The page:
together and said, "I have just received my orders. I have been

received of command of the seventh corps, and I have been called


13









to the Pentagon. So any of you who are not regular army and want

to request service within the limitations of the United States

can do so." I did so immediately. I did not want to go to

Japan. __/ had told Dot not to come out, but I phoned her--I

had to be guarded in my conversation--and said that she had

better come out. There she was stuck in Virginia try-i-n-ig to get

transportation out to California, but she did. She came out, and

from there we went to Camp- in San Diego. From there we

went back to Camp Livinsgston and Camp Claiborne in Louisiana.

There my number of points came up for discharge from the service,

so I was discharged f-rom-the-service. / -am still in uniform: the

National Conference of Christians and Jews wanted me to become

associated with them and join their national staff. I had done

some work for them with Chaplain Cohee -ep.], who was the chief

chaplain of the service command, and we had spoken [about

joining]. In fact, as I recall, he spoke at the New Orleans port

of embarkation to 40,000 men with one of these huge microphone

devices. [He also spoke at] factories and everywhere. I was

insistent that I wanted to get back into the pulpit. /So I am
)^OP n congregations
still in uniform, and- I got a call from the Q d) congregations

that the pulpit was open. They gave me three options. One was

Atlanta, one was where I would be associated with Rabbi Marks

(who was still living and was with the Temple in North Carolina),

or Jacksonville. I went to the one in North Carolina first

because it was nearest. We just went down to go back; we were

living with Dot's folks in Virginia. At that time they had a

parsonage and they offered a salary of $5,000. I said I would



14








think it over, and that I would be looking at two others. Oh,

there was another one in New Orleans. I went to New Orleans from

Camp Claiborne while I was still there and looked it over [with]

a very dear friend, an older friend of mine, and my uncle--

Leipsiger -fs?] was his name. Also in New Orleans was my very,

very good friend, who had been since my college days. In fact,

he was one of the boys who was sent down to meet me at the train.

There were three reformed congregations there, and he was in one

of the others.

S/G: Were there five of them?

L: Yes, five of them. So I checked on that one too. We came here

and...

S/G: Rabbi, when you arrived in Jacksonville, who were the first

people you met, and what were your first experiences in the city?

L: The first ones whom we met were the Meyersons fsp], the

Glicksteins [-sp2?-, and a group in the Avondale/Riverside [area]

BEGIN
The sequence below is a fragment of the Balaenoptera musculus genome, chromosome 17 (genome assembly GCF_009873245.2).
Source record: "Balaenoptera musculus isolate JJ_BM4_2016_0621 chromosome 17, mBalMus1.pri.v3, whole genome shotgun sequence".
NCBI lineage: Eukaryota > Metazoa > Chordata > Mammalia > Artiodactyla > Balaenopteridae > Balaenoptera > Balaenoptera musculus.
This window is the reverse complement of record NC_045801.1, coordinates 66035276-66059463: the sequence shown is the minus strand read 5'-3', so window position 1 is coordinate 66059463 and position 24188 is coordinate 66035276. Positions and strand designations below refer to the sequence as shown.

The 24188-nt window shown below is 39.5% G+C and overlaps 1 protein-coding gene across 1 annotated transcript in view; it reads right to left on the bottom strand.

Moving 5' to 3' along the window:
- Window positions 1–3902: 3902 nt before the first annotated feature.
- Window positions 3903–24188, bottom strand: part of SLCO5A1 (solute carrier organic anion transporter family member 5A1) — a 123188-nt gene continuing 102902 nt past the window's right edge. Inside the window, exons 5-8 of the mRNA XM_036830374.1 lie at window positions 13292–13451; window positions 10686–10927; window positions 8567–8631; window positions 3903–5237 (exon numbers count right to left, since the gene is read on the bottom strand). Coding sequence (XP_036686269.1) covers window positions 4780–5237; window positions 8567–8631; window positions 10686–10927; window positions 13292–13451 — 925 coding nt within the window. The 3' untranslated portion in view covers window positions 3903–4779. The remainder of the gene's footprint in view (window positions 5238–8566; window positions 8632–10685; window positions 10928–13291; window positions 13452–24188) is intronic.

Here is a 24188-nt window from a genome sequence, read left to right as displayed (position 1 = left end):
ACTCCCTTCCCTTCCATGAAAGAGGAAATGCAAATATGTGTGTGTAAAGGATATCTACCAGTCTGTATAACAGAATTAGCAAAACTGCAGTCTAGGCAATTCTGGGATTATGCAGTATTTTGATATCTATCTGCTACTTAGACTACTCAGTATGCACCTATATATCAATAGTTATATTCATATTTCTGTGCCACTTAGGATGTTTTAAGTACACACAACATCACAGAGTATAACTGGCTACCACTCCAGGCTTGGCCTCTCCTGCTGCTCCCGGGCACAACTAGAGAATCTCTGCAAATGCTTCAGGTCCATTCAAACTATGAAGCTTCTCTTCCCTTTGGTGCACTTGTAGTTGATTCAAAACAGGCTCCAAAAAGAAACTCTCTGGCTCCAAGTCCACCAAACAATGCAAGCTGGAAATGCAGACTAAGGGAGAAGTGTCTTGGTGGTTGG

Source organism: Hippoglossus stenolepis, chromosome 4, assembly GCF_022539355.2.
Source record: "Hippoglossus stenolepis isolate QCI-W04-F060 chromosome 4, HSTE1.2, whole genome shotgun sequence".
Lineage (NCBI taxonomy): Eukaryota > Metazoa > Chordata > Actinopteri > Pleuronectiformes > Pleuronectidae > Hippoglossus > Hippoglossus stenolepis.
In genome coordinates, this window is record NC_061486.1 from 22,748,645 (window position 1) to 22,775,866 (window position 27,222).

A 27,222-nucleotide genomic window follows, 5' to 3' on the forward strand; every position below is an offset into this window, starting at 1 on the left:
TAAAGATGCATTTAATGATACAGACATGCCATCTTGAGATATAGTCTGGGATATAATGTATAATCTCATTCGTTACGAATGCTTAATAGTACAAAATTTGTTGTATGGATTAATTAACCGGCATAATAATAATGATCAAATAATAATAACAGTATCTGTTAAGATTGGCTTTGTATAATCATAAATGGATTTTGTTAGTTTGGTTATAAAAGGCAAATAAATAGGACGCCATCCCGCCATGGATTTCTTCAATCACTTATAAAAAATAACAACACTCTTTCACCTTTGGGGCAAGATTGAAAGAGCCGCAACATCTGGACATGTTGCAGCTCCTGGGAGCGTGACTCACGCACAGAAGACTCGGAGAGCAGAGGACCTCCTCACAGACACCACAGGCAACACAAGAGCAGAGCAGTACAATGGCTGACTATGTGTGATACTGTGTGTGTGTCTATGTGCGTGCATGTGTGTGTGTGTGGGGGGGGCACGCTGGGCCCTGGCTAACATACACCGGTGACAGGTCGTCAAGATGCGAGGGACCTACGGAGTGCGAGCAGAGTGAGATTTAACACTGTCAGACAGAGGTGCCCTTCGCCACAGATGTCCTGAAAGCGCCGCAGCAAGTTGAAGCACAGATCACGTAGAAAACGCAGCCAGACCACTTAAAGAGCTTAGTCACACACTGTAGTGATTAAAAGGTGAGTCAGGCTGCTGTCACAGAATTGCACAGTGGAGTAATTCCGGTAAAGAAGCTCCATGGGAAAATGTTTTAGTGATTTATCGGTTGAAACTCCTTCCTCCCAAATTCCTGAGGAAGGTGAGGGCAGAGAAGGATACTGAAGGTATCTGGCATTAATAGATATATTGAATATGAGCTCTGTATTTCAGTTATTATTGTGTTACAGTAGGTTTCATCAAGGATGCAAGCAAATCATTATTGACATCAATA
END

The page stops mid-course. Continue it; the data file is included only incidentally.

some of whom, many of whom now have gone. Sam and Sadie

Buchholtz [sp?-] were some of our dearest friends. The Joels...?

S/G: Louis and Hilda Joel?

L: Louis and Hilda. There was a group already established, and they

were the ones who took our hands. In addition, the Rosenthals

and the Wilkinsons [were good friends]. Dot's folks had been

down here at a wedding between...

S/G: Sister Wilkinson and Straws -ept-?.

L: That is right, Maurice Straws [-sp?-; I recall that we stayed at

the George Washington Hotel as a guest of Lou Wolfson [S?-]. We

finally got an apartment, an Eddleson-?2] apartment, and I think

Herbert Myerson .sp?] had to pay $100 from Israel or something.


15









S/G: Jimmy Edelstein sp3-3- had the apartments.

L: That is right, right across the street from where the river

garden is now. Then it was just being converted.

S/G: When you joined the congregation, do you remember how many

families were in the congregation?

L: Yes, I know exactly: there were 189. In order to get a special

rate on postage for mailing the "Messenger" you had to have 200,

so we took fifteen members of a sister group that were not

members of the congregation and added them that way. So that is

why I know. I remember there was no kindergarten and no ReiioJ

school. We started with the first grade, and confirmation was

the end of the ninth grade. So I was A some education, and

I said, "No, I think this is wrong. I think we ought to start

earlier." There were only eghy-odd children in the religious

school. You would not even remember where we met. I would go

down there early on Sunday morning in order to get the drunks out

of the place. They would get drunk on Main Street and come over

to [the temple].

S/G: That was the old temple on Laura and Ashley [Streets].

L: The liquor stores were right around the block. We met in the

basement.